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'Switzerland is extremely entrepreneur-friendly'

Sophie Inge · 14 May 2013, 19:38

Published: 14 May 2013 19:38 GMT+02:00

Tell us about yourself.

I’m originally from Sweden, where I completed my studies in human-computer interaction and went on to do a consultancy internship in Barcelona, Spain. Five years ago, I decided to move to Switzerland to be closer to my sister who was living there and to try something new. It also helped that Switzerland has a few more months of summer than we do in Sweden. I then spent a few years working for large multinational companies, doing project management work.

What did you make of the Swiss working culture?

There is generally a good work-life balance here and people don’t tend to work crazy hours. Swiss departments also tend to be very organized with a clear hierarchical structure. However, this hierarchy is not necessarily so good for women and the distribution of management positions tends to be very male-dominated. That’s one of the reasons why I prefer to work for myself.

Although, working for a multi-national corporation also meant I was very much a part of the expat community. In the last couple of months I am trying to be more integrated into Swiss communities by learning some Swiss German words and chatting with neighbors.

Tell us about your business.

My business, Söderblom Design, helps international people in Switzerland start their own business. I help them both with corporate identity and with making the transition from employee to entrepreneur the least stressful possible. My two current clients have a copywriting business and a life-coaching business. 

What made you decide to become your own boss?

I’ve wanted to have my own company since the age of 15, a dream that I kept alive while studying and working in big corporations.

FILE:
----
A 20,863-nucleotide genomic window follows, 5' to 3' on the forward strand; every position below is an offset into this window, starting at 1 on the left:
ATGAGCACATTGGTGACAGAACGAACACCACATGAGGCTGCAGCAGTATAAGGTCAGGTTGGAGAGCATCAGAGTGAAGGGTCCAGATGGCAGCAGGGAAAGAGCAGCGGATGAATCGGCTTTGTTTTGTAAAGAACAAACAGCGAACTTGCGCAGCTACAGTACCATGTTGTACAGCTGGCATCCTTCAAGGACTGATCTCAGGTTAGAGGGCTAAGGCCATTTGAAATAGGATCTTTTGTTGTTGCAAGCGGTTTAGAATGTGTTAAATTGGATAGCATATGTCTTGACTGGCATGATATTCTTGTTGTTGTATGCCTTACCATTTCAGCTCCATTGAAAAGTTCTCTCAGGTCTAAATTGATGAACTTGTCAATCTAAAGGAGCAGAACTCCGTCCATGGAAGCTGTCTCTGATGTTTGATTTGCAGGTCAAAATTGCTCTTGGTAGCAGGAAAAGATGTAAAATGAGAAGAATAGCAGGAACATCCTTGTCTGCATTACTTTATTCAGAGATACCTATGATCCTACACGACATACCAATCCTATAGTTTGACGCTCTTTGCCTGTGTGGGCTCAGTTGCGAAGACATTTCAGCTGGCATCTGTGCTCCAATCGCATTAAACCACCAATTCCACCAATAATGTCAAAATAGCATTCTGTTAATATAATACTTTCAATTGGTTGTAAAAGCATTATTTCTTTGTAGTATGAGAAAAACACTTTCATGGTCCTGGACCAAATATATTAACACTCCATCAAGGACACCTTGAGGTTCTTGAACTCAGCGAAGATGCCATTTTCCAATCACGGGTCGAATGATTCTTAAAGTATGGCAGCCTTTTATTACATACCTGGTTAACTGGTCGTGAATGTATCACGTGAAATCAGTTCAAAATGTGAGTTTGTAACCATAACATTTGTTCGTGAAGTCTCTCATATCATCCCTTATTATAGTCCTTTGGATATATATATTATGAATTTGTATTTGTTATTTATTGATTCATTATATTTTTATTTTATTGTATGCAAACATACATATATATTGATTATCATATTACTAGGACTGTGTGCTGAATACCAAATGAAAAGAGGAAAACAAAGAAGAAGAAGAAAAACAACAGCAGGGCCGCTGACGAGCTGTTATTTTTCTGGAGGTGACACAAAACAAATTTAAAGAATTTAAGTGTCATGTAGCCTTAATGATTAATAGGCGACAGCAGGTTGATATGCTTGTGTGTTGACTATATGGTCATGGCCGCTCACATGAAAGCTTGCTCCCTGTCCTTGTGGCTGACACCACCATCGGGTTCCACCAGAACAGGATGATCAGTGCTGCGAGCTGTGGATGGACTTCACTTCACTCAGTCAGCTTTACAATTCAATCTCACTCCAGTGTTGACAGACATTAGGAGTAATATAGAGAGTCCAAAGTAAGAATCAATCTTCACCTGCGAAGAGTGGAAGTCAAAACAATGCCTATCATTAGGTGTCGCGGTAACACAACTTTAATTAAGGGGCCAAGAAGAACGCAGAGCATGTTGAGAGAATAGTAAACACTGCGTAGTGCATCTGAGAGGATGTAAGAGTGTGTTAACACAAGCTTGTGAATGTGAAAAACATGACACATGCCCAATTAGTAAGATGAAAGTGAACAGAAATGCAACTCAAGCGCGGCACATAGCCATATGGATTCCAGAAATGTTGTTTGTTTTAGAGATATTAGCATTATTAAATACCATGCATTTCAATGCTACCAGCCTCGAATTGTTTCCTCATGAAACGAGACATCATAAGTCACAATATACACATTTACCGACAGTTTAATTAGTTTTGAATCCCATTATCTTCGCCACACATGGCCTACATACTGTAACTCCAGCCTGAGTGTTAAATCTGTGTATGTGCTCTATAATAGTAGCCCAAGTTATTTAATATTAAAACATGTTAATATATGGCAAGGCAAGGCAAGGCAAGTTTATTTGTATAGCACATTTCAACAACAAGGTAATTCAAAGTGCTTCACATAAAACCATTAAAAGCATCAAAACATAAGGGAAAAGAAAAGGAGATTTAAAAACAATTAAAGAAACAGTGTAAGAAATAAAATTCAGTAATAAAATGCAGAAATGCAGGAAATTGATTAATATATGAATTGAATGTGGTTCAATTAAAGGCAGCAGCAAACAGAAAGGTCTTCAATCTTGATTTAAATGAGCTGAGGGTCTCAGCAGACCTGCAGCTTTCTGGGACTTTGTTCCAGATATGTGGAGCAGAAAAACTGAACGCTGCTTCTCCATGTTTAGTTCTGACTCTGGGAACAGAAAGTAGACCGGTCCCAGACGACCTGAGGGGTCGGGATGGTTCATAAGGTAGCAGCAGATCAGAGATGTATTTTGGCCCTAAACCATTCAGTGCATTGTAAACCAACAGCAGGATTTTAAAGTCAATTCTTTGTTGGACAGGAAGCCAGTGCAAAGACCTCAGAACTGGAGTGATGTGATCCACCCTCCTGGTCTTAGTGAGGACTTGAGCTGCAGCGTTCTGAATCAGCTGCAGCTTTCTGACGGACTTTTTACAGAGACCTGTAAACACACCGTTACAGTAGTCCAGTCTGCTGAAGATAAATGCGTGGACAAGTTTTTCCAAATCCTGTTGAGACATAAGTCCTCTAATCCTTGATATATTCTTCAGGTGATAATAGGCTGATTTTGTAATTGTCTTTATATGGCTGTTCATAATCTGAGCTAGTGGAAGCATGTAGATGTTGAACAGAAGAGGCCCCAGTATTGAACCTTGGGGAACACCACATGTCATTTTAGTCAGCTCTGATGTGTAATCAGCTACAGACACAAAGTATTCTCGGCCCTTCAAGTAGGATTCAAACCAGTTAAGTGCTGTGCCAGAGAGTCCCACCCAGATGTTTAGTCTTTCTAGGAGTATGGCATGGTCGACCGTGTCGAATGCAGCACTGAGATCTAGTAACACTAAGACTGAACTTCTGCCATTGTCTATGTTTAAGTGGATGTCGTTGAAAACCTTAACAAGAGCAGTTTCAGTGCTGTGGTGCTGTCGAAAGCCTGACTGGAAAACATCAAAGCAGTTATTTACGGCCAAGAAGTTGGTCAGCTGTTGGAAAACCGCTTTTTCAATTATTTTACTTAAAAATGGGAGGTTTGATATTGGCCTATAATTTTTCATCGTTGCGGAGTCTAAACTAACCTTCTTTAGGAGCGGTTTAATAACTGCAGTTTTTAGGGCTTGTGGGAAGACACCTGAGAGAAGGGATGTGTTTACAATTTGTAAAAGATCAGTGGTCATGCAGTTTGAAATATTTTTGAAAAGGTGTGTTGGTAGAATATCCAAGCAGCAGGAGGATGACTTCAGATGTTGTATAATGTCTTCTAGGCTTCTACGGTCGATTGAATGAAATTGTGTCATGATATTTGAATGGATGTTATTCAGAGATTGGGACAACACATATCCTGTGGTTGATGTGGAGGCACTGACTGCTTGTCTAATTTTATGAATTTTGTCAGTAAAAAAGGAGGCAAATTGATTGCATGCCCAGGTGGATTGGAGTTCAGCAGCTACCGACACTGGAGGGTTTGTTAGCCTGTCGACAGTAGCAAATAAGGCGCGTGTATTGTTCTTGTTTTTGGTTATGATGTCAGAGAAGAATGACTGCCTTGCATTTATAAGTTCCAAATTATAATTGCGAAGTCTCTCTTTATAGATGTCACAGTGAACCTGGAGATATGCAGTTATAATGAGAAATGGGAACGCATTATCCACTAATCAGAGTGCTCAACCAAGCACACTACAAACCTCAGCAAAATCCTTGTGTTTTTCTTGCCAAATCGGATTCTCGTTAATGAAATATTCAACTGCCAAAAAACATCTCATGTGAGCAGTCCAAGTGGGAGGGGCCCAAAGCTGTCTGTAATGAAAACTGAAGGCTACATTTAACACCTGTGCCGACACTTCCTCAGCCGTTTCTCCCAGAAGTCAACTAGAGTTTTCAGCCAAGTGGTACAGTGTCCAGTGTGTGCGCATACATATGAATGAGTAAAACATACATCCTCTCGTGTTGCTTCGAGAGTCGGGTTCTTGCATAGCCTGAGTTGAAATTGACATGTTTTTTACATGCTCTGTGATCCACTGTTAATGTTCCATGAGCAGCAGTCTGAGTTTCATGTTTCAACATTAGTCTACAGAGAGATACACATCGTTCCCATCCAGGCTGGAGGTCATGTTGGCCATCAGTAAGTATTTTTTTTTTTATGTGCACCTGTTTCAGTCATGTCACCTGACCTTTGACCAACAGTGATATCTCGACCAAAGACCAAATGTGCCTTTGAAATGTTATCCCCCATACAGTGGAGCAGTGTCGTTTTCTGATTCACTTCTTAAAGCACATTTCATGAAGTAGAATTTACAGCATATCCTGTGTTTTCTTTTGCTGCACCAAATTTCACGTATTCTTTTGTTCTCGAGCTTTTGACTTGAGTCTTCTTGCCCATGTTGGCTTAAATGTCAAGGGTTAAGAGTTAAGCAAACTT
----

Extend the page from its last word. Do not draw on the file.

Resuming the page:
When I was 15, I'd spend weekends, evenings and vacations producing and selling t-shirts, organizing and catering for events, sewing prototypes for children’s toys and later importing Japanese tableware. At first, I didn’t sell anything but it was all a good learning experience.

I learned a lot through making mistakes and hands-on experience. Finally, in 2011, I started doing corporate design work for a few clients, which inspired me to start Söderblom Design so I could pass on my knowledge with others.

Was it difficult to settle in?

When I arrived here, I had to apply for a work permit through the kreisburo, which was a very straightforward process. And when I started my own business, I got a treuhand (financial advisor) to take care of taxes for me.

I haven’t found the bureaucracy too bad here! Switzerland is really an efficient country when it comes to dealing with authorities.

So far, I’ve had no problems getting by with a basic level of German – but then most of my work is in English.

What advice would you give someone hoping to set up their own business in Switzerland?

I 'd say that starting a business is pretty much the same everywhere in terms of the fundamentals. Perhaps my best advice would be not to quit your job straight away but to start small and test your business ideas at weekends and in your evenings to see how it goes. Then start making a profit and you can scale it up over time.

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One classic rookie mistake is keeping your idea secret because you think someone is going to steal it, when you really need to tell as many people about it as possible and get lots of feedback.

I'd also recommend learning just a few words in Swiss German as it gets people to open up a lot more. But you'll also find that people will be very happy to switch to high German – if you speak it.

Is Switzerland a good place to be an entrepreneur?

It's a very entrepreneur-friendly place. Not only are the taxes good, but there are lots of events where entrepreneurs can showcase and test their ideas — like the Technopark in Zurich, the Blue Lion initiative, Venture Kick and the Start-up Weekend for tech start-ups.

Would you ever go back to working as an employee?

Not very likely. Once you’ve tasted the freedom of having your own business, it’s quite hard to go back.  

Sophie Inge (sophie.inge@thelocal.com)

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